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  1. #1
    Join Date
    Nov 2009

    Default Sewer and Water Line Easement

    My question involves real estate located in the State of: California

    The two lots behind our house (and our neighbor's house) were bought last year, and the new owners are building a house. They informed our next-door neighbors and us that our sewer and water lines were located on their property--something we were unaware of when we bought our house. They are asking us to move the lines. Our next door neighbor got his title company to pay for the relocation, but ours refused, saying that "if the description of the land set forth in the policy does not include an easement, then that easement is not insured by our policy". Our next-door neighbors ended up moving their lines, and selling their house, in part, they said, because their interactions with the new neighbors (the ones that are building a house) were so nasty and negative! Very sadly, we were unable to get advice from them because the (young) husband died in a freak accident several months ago.

    We tried to see if our homeowner's insurance policy would cover moving the lines, but were told they would pay for replacement of the lines should they get damaged while the new house is being constructed (after $1000 deductible). We also contacted the California Department of Insurance, but it seems they have no teeth, because we got a second refusal letter from the title company after the Cal. Dept. of Insurance contacted them.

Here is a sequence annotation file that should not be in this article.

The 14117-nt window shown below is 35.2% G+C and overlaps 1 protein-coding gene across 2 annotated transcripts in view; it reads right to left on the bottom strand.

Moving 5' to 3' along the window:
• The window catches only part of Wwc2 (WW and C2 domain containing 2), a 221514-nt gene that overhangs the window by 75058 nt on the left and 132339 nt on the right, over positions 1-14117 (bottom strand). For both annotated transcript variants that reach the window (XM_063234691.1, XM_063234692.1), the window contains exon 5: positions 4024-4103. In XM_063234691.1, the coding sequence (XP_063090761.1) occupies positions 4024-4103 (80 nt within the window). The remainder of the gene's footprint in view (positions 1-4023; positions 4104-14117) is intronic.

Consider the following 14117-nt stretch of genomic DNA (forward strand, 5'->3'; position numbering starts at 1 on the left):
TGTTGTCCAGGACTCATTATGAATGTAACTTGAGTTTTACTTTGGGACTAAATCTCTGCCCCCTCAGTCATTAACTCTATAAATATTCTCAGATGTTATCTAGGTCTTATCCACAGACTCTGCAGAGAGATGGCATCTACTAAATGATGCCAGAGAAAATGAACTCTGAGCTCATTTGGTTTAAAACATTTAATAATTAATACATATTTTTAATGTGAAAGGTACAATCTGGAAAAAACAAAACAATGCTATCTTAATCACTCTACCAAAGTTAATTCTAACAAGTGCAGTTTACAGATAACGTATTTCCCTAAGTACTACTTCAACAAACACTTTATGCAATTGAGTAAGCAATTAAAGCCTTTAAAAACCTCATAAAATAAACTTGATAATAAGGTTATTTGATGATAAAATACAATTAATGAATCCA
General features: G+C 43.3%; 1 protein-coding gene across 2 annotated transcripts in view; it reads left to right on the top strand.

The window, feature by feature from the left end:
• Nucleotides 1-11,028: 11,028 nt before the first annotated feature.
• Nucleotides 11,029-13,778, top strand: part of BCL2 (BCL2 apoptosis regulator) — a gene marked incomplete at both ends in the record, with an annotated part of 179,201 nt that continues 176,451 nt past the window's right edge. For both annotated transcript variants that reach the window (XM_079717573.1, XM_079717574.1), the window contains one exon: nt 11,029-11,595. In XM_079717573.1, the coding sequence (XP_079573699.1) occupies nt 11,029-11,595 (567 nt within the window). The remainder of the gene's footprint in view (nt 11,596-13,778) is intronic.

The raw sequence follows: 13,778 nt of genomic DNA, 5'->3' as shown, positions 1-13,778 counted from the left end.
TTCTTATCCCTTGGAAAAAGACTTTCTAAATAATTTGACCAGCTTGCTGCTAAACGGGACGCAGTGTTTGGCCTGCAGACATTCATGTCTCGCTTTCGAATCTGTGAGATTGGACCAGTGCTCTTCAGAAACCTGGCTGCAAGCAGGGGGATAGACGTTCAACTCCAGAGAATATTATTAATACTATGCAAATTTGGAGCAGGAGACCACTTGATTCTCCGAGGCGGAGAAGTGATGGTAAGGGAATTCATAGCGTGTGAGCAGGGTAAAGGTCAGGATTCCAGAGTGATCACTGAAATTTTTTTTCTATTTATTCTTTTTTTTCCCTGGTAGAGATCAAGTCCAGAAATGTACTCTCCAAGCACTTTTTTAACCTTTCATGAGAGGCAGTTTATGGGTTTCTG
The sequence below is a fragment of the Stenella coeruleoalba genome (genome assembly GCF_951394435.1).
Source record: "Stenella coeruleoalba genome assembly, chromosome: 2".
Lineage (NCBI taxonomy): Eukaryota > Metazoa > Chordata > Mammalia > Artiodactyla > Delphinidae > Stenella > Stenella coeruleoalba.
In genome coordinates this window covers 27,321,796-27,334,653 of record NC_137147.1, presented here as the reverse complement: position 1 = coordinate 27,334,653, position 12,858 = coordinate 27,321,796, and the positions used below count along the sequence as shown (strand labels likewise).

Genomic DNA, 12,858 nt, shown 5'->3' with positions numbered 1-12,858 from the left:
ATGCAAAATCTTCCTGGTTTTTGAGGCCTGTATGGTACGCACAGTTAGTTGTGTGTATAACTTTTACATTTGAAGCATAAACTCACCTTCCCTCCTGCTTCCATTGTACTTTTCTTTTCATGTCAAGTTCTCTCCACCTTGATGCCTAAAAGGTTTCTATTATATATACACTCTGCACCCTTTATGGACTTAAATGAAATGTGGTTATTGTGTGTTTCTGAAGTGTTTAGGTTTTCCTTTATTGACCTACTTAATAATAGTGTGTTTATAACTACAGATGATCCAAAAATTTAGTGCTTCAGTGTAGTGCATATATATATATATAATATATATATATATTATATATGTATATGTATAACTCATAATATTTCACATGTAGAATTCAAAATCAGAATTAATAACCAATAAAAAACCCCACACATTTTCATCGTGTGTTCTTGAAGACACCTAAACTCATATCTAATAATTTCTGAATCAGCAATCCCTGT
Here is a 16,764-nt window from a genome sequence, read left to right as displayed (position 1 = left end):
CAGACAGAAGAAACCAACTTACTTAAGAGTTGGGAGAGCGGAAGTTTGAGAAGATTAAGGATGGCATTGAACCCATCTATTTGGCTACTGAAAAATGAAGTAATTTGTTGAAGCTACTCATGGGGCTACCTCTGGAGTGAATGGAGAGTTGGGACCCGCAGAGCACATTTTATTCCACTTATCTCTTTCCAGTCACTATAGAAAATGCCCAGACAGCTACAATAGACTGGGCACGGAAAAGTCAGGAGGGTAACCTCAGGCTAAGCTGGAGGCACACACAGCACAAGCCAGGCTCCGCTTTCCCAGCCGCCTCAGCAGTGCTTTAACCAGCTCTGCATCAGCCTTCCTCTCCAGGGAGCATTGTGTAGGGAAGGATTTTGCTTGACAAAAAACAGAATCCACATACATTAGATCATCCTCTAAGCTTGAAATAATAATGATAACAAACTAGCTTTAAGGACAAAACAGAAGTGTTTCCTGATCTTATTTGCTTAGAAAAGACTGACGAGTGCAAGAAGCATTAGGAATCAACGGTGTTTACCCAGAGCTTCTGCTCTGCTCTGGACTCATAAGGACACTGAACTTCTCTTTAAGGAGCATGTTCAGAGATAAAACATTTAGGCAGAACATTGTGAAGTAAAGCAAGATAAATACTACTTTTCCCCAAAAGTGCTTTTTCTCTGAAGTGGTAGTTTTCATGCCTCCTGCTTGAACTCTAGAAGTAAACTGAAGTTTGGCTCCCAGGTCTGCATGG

How could it be that our neighbor's title company paid for the relocation, but ours won't? We of course WANT our lines to be relocated, but we will have to take out a loan to pay for it. We wonder why we have insurance if it won't pay for such things?

    Now the new neighbors are sending nasty e-mails to us, basically implying that they are going to dig back there and won't be responsible for the damage. We told them we are still trying to get it paid for, but I guess they are trying to get us to move on it.

    Should we pay for a lawyer, and try to sue the title company, or see what our options are?

  2. #2
    Join Date
    Oct 2007

    Default Re: Sewer and Water Line Easement

    The title insurance company may be blowing you off because the policy beneficiary is the mortgage lender and not yourselves. You will have paid for it at closing in either case and may think it protects you.

    You need to get an attorney asap to put at least a temporary stop to your neighbors and start to get this sorted out.

    I wonder how the utilities got to be placed where they are. This is an unusual situation, to say the least. An attorney can look into the history of ownership of the parcels and may find a way out for you.

  3. #3
    Join Date
    Nov 2009

    Default Re: Sewer and Water Line Easement

    Thank you for your reply. It has become apparent to my husband and I that we had better get a lawyer. Since September, there's been an attitude of "maybe it will just go away" on our part. That's over. Wish me luck. Does this site recommend local (CA) lawyers, or advise where people should go to find a local, appropriate lawyer? I'm new to it.

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